Article Text

P15 A pilot study of a dedicated ballooned intercostal drain
  1. S Ross,
  2. H Ali,
  3. L Allsop,
  4. NJ Ali,
  5. SV Kemp
  1. Sherwood Forest Hospitals NHS Foundation Trust, Sutton-in-Ashfield, UK


Introduction Intercostal tube drainage of pleural air or fluid is an essential tool in the management of respiratory patients. A common complication of drain insertion is accidental removal of the drain, usually as a result of inadequate securing techniques, with rates of up to 21% quoted in the literature.1,2 This often results in the need for further pleural procedures (including drain re-siting), with associated additional risk to the patient and an increase in health care costs. One suggested method to reduce premature drain removal is to use intercostal drains with ballooned tips. These would provide a relatively atraumatic physical obstruction to the thoracostomy site, whilst being easy to use as stitching or extensive taping may not be required.

Methods We conducted a pilot study of a dedicated 16F ballooned intercostal drain (Rocket Medical; Figure 1) to assess its safety and feasibility, and to give an indication as to whether a reduction in accidental early drain removal could be achieved. Drains were inserted under ultrasound guidance using the Seldinger technique and secured with dedicated dressings. Skin sutures were not applied. Pain scores were collected from a subset of 11 patients using a visual analogue scale (VAS) from 0 (no pain) to 10 (worst pain imaginable) at insertion, 24h post-insertion, and drain removal to ensure pleural irritation was not prohibitive.

Results Twenty patients requiring intercostal tube drainage as an in-patient for pleural effusion were recruited from a single hospital site. Of the drains inserted, 1/20 (5%) was prematurely dislodged., comparing favourably with the literature. Inspection of the device showed that the balloon had become partially unglued from the drain, hence deflation. The patient did not require further pleural procedures. No other drain-related adverse events were recorded. The drains were generally well tolerated, with median(range) pain scores at insertion, 24 hours, and removal of 1 (0–7), 3 (0–8), and 2 (0–7).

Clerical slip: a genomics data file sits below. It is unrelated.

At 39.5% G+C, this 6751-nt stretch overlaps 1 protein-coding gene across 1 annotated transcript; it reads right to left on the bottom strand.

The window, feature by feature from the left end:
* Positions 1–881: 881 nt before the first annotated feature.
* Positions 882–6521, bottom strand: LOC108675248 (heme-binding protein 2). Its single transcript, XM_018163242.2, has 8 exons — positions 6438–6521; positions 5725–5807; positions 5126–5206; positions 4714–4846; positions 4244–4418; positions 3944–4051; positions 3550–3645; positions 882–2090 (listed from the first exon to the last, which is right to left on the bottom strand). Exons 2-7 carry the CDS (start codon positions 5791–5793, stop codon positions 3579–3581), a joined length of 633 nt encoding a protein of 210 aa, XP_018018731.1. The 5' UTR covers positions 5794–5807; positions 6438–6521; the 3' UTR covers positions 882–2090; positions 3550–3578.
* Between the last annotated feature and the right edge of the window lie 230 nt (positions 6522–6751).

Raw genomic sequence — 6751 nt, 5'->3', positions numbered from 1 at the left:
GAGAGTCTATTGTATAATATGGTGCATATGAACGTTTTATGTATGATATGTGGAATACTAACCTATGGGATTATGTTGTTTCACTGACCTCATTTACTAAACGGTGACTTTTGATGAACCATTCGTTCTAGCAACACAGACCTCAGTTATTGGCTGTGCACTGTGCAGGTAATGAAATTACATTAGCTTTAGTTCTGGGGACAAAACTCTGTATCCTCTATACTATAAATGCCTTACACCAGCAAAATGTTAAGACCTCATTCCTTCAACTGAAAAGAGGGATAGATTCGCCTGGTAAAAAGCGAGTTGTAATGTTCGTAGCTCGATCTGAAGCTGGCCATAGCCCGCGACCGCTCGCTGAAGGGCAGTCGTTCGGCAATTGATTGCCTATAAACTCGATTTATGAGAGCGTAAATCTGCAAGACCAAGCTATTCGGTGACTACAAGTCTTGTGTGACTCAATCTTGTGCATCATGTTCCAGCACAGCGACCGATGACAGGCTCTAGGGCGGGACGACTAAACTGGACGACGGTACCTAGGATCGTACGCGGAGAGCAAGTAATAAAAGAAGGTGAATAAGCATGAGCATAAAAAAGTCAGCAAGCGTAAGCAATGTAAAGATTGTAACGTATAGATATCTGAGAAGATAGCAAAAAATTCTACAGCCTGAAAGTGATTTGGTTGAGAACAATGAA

Conclusion The use of a dedicated ballooned intercostal drain is safe and feasible, and may reduce the need for drain re-siting. A larger randomised trial is planned.


  1. Corcoran JP, et al. Pleural procedural complications: prevention and management. J Thorac Dis 2015;7(6):1058–67.

  2. Horsley A, et al. Efficacy and complications of small-bore, wire-guided chest drains. Chest 2006;130:1857–63.

Statistics from

Request permissions

If you wish to reuse any or all of this article please use the link below which will take you to the Copyright Clearance Center’s RightsLink service. You will be able to get a quick price and instant permission to reuse the content in many different ways.